Electrochromic materials exhibit reversible optical change in the visible region when they are subjected to an electric charge. These switchable materials can be used for ‘smart’ windows in buildings, cars and airplanes as well as in information displays and eye wear. An electrochromic device is one of the most attractive candidates for paper-like displays, so called electronic paper, which will be the next generation display, owing to attributes such as thin and flexible materials, low-power consumption, and fast switching times. By Michael Berger. Copyright © Nanowerk
Electrochromic devices (ECDs) generally consist of a structure where certain material layers, among them an electrolyte, are sandwiched together. A major limitation until now has been the necessity to use the very expensive indium tin oxide (ITO) as transparent electrodes. ITO’s brittleness makes it unsuitable for flexible device applications and its fabrication process – vacuum-coating, high-temperature annealing – is incompatible with plastic-based substrates. “ECD structure and manufacturing is to a wide extent challenged by the electrolyte component,” Frederik C. Krebs, a professor and head of section of Energy Conversion and Storage at the Technical University of Denmark, tells Nanowerk. “As it remains common practice to employ a semisolid adhesive gel electrolyte, fabrication of devices is limited to separately coating of the two electrodes before finalizing the device in a lamination step; a technical challenge in a simple roll-to-roll (R2R) process and an impossibility in advanced R2R processes with 2D registration requirements.” In new work, reported in the September 5, 2014 online edition of Advanced Materials (“From the Bottom Up – Flexible Solid State Electrochromic Devices”), Krebs and first author Dr. Jacob Jensen describe solid state electrochromic devices, manufactured by sequentially stacking layers in one direction using flexographic printing and slot-die coating methods.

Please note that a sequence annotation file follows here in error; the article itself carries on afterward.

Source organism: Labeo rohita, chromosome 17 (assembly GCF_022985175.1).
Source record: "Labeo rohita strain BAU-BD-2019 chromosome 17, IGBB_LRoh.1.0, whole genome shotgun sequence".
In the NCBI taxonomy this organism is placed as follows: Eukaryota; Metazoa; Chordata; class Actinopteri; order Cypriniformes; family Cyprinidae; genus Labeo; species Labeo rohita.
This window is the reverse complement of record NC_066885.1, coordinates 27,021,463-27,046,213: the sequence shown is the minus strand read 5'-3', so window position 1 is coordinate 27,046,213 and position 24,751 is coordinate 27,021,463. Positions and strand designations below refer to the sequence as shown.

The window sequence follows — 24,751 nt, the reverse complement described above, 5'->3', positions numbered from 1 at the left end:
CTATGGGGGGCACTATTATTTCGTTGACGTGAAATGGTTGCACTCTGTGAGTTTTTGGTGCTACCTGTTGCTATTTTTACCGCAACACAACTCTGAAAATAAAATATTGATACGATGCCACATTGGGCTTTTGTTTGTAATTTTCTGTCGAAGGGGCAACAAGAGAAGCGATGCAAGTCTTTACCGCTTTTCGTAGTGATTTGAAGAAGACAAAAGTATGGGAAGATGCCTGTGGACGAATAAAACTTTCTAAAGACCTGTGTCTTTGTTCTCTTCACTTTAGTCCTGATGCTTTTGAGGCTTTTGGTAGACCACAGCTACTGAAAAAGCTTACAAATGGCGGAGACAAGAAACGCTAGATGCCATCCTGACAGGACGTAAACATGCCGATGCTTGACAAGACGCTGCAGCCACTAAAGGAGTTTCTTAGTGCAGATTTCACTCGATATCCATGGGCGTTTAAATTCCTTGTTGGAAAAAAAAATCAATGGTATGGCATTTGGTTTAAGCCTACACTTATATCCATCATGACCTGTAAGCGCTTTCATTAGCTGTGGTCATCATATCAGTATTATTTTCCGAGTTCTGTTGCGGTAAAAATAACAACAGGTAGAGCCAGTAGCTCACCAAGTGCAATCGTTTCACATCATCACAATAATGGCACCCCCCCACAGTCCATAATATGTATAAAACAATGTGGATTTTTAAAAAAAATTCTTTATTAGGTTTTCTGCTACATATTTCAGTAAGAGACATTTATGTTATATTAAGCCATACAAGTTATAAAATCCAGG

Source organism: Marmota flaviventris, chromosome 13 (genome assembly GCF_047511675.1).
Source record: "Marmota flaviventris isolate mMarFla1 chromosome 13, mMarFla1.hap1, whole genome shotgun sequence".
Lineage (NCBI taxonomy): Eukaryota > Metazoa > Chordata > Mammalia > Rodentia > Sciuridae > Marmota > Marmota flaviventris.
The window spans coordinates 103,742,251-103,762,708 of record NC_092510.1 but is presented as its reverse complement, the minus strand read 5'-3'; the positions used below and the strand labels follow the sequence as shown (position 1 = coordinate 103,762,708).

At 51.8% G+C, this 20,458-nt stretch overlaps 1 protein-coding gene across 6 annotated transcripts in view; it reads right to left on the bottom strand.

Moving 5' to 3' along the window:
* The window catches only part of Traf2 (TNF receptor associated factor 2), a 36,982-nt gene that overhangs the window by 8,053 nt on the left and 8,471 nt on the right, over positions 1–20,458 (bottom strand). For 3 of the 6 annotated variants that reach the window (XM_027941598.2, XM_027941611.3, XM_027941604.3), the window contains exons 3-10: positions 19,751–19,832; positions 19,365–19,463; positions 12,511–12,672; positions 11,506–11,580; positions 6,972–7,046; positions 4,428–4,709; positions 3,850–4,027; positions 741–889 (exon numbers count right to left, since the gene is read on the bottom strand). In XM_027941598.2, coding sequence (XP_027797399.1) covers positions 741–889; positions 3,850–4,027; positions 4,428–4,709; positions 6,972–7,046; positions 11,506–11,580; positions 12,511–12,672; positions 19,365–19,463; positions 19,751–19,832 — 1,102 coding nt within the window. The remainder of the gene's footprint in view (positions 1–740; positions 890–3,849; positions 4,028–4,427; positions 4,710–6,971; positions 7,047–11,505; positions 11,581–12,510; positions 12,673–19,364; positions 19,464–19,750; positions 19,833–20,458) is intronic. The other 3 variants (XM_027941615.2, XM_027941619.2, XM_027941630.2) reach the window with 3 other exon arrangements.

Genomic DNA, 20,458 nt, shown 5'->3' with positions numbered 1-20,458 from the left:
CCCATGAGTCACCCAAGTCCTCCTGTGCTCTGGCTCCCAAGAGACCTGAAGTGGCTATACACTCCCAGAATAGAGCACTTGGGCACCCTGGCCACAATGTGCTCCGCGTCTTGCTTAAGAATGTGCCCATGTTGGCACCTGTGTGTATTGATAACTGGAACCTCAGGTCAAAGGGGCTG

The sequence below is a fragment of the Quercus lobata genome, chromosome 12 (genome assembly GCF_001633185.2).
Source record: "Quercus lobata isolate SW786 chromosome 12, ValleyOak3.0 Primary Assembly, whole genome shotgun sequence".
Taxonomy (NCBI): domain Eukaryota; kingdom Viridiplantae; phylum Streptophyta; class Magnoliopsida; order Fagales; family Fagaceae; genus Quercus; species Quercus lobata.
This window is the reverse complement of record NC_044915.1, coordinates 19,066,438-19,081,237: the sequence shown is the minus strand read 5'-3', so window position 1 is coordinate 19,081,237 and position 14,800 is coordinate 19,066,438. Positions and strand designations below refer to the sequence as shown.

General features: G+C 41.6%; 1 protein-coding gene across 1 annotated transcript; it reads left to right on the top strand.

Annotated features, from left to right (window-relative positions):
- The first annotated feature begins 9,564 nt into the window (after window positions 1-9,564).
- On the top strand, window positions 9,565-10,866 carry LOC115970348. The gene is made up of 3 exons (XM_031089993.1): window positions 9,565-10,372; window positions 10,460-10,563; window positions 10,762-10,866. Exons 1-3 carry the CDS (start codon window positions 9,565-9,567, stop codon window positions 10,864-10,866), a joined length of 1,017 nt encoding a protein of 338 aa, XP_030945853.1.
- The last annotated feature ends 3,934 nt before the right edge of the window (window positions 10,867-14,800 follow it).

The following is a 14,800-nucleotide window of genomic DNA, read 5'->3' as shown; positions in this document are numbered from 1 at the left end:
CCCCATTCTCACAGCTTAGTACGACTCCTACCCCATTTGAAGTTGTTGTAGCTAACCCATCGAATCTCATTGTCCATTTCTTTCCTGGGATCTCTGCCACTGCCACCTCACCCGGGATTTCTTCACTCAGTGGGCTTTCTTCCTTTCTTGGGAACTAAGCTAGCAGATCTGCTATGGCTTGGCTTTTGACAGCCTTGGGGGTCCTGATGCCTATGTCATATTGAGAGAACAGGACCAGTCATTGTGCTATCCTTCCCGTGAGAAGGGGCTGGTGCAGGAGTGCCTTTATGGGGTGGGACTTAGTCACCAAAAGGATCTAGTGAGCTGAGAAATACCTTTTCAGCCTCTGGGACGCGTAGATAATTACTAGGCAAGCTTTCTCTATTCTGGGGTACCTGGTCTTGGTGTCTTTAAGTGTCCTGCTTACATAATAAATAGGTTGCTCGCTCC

Structure and coating of a solid state electrochromic device. The individual layers are successively coated in the A to F direction. All the layers, except the top electrode (F), are slot die coated as depicted in the upper left picture. The electrolyte layer (D) is slot-die coated followed by in-situ photo-curing as depicted in lower right picture. The top silver-grid electrode (F) is deposited by flexographic printing as depicted in the upper right picture. The structure of the primary electrochromic polymer is shown in the lower left side of the figure. (Reprinted with permission by Wiley-VCH Verlag)
The novelty of this bottom-up printing process for electrochromic device fabrication is the use of printed grid structures in combination with printable electrolytes that can be crosslinked in such a way that many layers can be printed on top of each other. Whereas previous processes have employed the lamination of two separately prepared films, this new method provides the ability to constitute multilayer structures with functionality through printing layers consecutively on top of each other. “We show how – using a specially developed ‘curing chamber’ mounted on a mini roll coater – solid state electrochromic devices can be manufactured continuously in one direction, i.e., from the bottom and up, using slot-die coating and flexographic printing,” says Krebs. “This technique eliminates the need for a lamination step and enables fully additive roll-to-roll processes.” This considerably simplified process constitutes an important step towards R2R manufacturing of ECDs without having to employ brittle materials such as ITO.
This new paper extends the team’s previous reports on ECD manufacture such as “Fast Switching ITO Free Electrochromic Devices” in Advanced Functional Materials and “Manufacture and Demonstration of Organic Photovoltaic-Powered Electrochromic Displays Using Roll Coating Methods and Printable Electrolytes” in the Journal of Polymer Science. The ability to cheaply mass-produce ECDs will find applications ranging from light management and shading to large area/low cost displays such as billboards.
Basically, it is a simple way of printing thin, very low cost and low power consumption display devices. The compromises that need to be made with this process are slow switching speed and relatively poor contrast. Both can be improved, notes Krebs, but since these devices rely on a chemical reaction taking place when changing color there are limits to the switching speed that can be reached. Krebs points out that the current version of his team’s ITO- and vacuum-free grid electrodes still require further optimization to achieve the same optical transmission as the brittle ITO.